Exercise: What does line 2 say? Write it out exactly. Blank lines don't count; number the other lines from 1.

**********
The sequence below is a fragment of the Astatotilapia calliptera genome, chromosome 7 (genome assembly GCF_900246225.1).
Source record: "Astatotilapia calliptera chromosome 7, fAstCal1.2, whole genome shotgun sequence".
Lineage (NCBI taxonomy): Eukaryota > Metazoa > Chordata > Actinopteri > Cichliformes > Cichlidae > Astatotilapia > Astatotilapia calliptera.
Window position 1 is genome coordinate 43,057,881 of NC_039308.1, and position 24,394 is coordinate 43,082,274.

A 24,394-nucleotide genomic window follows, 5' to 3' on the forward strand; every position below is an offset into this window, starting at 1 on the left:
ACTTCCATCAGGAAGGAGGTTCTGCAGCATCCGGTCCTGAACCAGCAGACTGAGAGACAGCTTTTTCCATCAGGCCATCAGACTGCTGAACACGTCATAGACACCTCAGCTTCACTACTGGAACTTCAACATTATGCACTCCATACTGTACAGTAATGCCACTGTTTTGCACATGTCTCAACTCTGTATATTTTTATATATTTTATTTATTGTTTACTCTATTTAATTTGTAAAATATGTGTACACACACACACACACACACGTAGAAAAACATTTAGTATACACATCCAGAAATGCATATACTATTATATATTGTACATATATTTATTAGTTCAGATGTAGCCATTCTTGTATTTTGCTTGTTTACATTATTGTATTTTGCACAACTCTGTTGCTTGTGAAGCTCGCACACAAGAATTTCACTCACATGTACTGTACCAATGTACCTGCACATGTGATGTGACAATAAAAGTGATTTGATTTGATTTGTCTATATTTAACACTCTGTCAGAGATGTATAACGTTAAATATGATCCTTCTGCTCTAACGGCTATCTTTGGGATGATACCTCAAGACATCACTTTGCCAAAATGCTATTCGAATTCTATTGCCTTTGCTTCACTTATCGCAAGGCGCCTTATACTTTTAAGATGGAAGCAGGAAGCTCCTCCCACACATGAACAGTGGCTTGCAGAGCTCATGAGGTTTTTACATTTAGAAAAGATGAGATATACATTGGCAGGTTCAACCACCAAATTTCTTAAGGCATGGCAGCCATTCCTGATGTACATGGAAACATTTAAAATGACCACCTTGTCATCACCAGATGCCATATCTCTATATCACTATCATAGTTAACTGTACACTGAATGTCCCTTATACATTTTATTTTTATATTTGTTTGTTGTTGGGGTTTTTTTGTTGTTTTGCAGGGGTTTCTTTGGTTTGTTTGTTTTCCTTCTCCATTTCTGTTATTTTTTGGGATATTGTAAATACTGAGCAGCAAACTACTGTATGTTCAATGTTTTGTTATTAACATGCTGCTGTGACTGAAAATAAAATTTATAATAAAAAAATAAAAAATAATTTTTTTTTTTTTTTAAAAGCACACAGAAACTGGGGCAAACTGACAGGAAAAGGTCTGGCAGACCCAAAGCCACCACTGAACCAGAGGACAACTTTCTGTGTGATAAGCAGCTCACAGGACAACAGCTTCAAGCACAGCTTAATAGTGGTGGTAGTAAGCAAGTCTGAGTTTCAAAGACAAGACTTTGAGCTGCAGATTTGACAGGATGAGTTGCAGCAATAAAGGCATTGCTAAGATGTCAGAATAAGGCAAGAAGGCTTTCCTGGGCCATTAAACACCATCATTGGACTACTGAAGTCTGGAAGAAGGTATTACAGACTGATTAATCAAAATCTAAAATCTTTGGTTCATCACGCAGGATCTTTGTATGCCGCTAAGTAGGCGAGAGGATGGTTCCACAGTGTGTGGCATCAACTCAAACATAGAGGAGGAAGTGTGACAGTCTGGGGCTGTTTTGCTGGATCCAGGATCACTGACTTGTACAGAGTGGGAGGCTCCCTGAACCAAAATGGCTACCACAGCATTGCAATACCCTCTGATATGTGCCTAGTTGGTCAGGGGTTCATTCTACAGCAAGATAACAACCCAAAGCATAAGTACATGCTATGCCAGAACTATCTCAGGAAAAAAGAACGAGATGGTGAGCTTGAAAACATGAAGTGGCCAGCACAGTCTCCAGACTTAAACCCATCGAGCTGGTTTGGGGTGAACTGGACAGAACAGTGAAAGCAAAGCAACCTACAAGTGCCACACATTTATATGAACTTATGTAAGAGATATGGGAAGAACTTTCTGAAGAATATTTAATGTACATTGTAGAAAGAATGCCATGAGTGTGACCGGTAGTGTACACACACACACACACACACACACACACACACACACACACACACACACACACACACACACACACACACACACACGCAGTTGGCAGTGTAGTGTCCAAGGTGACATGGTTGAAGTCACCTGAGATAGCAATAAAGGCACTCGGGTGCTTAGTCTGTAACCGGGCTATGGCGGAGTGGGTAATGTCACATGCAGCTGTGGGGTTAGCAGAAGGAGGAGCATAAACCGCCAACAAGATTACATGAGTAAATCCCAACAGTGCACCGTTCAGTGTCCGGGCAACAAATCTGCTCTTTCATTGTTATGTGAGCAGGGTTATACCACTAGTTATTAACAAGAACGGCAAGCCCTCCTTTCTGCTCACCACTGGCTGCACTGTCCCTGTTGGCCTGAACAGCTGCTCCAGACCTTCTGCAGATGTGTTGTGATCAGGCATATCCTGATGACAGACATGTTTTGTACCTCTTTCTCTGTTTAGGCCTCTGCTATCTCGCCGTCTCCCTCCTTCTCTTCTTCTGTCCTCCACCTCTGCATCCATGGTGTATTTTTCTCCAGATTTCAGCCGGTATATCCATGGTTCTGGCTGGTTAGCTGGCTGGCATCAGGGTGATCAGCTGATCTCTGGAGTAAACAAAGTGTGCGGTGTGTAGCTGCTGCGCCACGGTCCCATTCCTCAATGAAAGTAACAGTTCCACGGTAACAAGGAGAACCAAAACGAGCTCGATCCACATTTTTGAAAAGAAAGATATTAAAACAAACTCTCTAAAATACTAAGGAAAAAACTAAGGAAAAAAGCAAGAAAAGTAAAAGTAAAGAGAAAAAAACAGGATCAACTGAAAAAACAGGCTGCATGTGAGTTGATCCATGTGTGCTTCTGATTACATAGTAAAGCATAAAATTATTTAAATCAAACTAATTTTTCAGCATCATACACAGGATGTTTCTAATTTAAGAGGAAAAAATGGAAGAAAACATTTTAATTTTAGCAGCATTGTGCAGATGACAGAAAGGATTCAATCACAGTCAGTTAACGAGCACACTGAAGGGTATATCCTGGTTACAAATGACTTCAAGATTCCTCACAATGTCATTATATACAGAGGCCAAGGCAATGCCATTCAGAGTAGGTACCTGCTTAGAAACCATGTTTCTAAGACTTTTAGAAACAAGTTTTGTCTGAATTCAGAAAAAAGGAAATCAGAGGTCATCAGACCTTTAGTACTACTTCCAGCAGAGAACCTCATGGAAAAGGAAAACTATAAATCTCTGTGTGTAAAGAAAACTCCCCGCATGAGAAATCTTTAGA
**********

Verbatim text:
Source record: "Astatotilapia calliptera chromosome 7, fAstCal1.2, whole genome shotgun sequence".